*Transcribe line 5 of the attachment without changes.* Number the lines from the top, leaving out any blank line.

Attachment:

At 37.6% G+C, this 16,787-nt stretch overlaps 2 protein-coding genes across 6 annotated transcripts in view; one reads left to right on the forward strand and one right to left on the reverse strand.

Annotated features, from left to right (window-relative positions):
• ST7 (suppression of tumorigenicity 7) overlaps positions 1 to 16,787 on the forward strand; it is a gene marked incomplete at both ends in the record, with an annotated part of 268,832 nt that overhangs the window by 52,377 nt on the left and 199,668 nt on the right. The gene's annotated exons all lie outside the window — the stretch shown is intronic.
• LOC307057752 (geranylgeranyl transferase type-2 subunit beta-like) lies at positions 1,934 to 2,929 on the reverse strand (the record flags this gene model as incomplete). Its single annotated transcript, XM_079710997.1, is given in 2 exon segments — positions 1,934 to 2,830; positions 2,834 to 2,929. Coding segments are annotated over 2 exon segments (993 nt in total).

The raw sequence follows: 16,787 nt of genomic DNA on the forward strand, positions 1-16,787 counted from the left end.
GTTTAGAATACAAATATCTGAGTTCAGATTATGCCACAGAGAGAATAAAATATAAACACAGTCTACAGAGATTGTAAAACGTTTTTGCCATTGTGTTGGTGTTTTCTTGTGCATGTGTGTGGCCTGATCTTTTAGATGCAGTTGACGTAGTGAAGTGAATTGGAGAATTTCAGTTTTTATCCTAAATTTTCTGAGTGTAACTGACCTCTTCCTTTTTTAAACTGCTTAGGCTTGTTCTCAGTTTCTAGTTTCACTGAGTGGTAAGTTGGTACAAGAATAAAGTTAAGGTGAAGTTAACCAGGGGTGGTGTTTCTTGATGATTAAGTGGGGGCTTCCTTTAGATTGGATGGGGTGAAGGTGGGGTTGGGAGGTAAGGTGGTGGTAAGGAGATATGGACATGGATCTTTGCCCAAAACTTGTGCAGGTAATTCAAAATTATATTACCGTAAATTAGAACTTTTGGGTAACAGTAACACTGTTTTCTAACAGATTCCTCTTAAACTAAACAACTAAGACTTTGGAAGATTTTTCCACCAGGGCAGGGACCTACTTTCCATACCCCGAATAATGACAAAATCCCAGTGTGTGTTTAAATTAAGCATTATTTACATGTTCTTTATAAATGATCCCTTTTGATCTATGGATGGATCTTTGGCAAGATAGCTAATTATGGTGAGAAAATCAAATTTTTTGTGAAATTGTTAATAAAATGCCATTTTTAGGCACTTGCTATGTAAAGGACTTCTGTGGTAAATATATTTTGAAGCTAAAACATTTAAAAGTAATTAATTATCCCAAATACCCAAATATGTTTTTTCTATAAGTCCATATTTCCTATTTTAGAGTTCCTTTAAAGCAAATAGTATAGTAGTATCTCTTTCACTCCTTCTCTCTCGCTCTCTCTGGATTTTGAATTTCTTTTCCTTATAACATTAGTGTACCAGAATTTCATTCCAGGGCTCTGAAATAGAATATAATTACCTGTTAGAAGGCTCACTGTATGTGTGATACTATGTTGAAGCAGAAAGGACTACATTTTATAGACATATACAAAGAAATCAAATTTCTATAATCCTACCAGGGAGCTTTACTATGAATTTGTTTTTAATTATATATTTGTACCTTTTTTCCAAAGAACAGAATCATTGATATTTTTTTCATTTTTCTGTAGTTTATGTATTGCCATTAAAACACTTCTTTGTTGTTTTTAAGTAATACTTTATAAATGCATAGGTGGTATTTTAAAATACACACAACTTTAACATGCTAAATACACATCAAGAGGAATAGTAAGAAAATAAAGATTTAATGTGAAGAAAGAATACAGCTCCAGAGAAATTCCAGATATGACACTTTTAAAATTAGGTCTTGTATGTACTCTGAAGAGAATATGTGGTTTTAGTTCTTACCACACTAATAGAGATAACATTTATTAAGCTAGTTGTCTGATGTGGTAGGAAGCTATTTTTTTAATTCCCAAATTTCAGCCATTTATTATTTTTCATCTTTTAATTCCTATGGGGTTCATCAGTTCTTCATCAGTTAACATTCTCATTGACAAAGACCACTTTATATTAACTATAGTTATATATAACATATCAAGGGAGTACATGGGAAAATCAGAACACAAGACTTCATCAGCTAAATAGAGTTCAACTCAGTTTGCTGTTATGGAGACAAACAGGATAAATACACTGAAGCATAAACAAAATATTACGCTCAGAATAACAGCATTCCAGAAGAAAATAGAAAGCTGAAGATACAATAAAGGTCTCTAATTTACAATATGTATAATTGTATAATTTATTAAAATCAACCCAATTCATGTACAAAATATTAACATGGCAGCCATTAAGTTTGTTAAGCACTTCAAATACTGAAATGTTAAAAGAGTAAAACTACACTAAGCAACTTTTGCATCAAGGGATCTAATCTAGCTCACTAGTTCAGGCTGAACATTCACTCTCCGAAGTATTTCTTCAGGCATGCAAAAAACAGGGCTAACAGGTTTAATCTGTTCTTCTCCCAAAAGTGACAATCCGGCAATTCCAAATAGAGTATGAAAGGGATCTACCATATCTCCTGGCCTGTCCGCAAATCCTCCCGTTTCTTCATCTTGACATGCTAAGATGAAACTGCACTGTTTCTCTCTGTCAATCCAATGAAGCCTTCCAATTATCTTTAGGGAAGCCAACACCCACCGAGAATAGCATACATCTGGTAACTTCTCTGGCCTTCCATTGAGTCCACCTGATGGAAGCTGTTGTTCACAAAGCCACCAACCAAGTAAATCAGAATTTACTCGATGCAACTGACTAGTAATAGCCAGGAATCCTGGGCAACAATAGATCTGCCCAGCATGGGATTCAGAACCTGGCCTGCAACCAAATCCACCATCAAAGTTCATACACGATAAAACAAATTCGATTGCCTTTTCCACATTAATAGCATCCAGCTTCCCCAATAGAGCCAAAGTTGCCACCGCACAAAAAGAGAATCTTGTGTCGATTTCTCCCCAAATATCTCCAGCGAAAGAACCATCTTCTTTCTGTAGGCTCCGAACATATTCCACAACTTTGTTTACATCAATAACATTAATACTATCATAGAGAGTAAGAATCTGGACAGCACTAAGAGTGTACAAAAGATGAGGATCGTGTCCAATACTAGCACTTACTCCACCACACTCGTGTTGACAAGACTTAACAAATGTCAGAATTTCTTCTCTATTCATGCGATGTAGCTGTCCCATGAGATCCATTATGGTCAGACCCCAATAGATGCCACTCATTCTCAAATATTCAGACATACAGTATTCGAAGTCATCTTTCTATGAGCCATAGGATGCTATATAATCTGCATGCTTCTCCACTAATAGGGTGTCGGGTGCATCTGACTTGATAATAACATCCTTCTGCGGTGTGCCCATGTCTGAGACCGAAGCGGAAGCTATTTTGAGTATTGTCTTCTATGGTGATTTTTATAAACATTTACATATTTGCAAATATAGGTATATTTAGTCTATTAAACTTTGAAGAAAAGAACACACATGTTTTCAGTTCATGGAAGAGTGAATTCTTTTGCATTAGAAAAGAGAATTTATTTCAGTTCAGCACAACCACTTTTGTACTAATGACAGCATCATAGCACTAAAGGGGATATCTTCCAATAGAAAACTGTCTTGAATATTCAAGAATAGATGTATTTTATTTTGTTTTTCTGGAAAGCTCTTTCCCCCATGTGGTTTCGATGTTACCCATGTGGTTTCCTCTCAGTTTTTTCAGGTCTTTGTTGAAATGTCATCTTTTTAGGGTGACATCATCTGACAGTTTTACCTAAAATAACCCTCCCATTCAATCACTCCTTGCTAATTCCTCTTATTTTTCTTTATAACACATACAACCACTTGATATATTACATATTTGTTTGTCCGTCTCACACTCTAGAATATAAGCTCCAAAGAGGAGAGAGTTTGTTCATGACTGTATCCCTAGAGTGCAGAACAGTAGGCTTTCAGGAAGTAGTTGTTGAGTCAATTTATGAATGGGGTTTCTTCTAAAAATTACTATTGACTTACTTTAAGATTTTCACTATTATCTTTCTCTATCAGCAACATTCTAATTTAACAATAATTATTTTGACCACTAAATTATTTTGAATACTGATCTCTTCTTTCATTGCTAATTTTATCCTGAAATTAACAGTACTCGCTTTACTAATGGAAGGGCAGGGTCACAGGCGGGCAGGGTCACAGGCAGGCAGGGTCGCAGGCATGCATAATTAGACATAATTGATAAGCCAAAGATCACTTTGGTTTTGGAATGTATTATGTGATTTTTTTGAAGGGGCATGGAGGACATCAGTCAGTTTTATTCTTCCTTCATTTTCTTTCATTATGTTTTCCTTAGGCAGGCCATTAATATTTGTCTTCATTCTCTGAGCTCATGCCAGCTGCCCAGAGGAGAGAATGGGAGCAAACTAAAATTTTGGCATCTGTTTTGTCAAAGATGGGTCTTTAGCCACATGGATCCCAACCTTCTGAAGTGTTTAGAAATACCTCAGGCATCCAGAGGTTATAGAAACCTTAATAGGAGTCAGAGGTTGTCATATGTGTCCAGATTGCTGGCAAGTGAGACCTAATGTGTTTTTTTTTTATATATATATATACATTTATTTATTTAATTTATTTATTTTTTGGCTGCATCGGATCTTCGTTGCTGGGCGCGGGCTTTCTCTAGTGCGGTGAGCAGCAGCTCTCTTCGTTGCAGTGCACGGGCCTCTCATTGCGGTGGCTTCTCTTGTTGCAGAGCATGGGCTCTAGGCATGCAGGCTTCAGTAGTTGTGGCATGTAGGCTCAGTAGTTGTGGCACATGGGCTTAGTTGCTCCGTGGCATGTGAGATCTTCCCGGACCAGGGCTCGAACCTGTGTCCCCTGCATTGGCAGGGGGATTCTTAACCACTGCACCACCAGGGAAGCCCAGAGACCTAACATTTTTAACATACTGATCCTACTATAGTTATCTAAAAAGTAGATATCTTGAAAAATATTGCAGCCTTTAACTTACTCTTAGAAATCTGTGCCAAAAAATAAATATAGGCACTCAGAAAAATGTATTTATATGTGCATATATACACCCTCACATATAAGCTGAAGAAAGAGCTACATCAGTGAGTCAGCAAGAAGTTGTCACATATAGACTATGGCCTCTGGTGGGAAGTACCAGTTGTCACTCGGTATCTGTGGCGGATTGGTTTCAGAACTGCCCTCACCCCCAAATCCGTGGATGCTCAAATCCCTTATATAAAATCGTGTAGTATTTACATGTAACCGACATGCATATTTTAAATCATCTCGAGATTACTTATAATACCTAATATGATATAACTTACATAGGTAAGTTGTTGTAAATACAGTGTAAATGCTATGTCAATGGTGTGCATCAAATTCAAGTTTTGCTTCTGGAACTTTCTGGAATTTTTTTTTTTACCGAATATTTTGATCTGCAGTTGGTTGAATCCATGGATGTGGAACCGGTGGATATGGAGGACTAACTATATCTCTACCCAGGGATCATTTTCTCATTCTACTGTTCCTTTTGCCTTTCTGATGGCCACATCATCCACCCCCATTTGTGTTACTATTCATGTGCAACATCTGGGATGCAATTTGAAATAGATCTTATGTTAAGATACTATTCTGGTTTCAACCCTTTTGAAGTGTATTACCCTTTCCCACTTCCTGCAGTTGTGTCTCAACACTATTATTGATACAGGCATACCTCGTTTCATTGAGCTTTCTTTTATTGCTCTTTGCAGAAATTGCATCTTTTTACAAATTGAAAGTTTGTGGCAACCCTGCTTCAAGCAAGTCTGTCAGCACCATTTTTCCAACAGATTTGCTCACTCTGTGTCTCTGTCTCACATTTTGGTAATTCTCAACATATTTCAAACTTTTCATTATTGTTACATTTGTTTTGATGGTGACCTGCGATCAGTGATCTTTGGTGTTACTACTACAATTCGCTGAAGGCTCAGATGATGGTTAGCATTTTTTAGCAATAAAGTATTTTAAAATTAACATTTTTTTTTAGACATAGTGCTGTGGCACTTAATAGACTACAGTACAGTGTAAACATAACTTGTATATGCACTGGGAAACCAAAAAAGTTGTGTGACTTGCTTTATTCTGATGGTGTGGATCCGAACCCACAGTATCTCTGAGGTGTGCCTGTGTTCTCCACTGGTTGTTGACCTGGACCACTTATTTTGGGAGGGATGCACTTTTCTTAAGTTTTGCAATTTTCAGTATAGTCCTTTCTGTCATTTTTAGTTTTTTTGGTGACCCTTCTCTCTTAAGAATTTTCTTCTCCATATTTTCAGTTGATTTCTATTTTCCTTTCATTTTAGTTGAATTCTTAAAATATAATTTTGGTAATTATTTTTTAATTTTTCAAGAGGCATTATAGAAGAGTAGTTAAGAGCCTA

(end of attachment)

The raw sequence follows: 16,787 nt of genomic DNA on the forward strand, positions 1-16,787 counted from the left end.